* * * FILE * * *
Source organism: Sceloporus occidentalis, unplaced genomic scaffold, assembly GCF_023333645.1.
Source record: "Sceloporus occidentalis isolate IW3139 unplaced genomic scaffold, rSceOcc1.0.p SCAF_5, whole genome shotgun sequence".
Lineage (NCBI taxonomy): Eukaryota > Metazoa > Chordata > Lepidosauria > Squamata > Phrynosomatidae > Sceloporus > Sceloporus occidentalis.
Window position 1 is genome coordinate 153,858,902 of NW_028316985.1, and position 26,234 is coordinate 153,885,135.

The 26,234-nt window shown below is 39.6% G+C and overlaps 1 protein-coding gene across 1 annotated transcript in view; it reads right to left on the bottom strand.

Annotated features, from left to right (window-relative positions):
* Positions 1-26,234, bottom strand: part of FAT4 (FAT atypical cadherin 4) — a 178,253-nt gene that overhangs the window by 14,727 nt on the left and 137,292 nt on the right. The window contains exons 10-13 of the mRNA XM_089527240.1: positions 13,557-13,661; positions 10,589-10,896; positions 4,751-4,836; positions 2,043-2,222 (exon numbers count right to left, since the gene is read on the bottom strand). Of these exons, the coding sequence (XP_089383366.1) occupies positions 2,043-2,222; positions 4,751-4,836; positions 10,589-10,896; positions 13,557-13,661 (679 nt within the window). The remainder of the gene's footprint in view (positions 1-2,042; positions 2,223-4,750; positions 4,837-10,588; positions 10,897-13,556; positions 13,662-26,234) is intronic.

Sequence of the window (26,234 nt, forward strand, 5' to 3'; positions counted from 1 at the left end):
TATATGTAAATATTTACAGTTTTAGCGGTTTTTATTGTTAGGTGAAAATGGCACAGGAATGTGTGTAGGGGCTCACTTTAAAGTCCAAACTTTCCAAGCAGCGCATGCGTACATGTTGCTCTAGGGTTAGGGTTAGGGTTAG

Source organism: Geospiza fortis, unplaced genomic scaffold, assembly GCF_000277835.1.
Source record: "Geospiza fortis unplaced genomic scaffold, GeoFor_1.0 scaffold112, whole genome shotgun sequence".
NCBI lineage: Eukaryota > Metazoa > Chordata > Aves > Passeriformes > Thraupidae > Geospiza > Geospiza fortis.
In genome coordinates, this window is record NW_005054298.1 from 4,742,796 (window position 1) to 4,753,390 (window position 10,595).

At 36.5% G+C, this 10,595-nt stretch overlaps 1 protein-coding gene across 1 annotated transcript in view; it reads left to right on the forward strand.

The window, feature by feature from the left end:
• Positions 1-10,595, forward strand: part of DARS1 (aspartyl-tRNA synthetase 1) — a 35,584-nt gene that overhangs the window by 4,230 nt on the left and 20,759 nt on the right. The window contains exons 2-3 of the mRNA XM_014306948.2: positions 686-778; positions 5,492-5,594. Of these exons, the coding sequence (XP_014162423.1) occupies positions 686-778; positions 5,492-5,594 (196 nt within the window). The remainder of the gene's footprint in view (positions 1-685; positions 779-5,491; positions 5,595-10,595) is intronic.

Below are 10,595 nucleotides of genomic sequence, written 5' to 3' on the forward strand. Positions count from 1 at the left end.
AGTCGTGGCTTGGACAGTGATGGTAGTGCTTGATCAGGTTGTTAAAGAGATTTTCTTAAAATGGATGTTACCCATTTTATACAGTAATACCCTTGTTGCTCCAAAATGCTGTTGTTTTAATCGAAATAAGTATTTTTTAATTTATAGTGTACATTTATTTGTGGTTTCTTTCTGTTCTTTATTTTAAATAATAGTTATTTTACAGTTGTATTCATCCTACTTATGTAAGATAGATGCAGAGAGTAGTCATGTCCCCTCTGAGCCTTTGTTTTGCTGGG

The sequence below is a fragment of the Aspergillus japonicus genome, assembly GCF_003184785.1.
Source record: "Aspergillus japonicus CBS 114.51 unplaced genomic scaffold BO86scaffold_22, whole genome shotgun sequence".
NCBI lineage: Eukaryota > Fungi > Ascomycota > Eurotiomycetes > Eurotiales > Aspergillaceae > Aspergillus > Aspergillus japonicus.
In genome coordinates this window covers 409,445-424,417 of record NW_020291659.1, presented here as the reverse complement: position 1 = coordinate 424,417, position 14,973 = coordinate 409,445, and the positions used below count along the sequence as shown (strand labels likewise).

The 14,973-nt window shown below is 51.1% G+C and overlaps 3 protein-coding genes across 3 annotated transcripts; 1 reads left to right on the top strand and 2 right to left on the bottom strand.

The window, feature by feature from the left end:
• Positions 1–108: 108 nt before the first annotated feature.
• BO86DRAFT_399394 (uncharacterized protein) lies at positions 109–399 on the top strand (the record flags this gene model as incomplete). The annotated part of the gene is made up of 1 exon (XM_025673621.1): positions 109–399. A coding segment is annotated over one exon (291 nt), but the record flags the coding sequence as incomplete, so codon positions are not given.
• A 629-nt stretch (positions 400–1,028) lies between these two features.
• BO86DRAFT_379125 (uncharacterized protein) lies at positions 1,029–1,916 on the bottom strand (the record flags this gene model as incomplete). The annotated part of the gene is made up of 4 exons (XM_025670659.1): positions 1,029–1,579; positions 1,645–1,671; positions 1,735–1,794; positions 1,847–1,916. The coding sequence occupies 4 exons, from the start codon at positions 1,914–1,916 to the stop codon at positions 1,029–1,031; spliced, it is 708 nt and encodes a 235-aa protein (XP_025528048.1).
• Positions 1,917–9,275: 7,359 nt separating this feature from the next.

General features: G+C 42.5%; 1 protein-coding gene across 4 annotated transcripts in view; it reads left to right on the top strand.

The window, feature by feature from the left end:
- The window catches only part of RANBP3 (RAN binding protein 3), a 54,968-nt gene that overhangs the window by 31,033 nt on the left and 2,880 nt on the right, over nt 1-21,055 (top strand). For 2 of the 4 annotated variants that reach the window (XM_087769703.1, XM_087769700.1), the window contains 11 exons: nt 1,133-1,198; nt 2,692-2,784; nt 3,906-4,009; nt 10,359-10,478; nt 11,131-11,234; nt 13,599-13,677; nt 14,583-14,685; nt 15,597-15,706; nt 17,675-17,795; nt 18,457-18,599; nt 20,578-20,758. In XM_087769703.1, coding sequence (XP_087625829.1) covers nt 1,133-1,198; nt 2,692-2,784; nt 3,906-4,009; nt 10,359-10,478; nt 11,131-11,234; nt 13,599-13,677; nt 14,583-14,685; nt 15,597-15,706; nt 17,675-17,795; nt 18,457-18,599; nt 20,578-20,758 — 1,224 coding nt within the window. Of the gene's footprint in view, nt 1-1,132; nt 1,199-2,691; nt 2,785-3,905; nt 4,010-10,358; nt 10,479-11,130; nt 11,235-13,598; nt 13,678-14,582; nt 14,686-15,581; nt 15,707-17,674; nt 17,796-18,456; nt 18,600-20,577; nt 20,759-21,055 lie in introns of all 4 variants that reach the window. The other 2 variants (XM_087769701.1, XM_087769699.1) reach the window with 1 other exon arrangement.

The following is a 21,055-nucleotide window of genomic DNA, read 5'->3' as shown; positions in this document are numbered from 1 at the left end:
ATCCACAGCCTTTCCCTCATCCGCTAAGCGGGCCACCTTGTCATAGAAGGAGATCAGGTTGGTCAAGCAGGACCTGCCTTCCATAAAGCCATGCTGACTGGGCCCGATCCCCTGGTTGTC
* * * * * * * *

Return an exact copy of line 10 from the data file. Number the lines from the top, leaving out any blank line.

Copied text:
Source organism: Geospiza fortis, unplaced genomic scaffold, assembly GCF_000277835.1.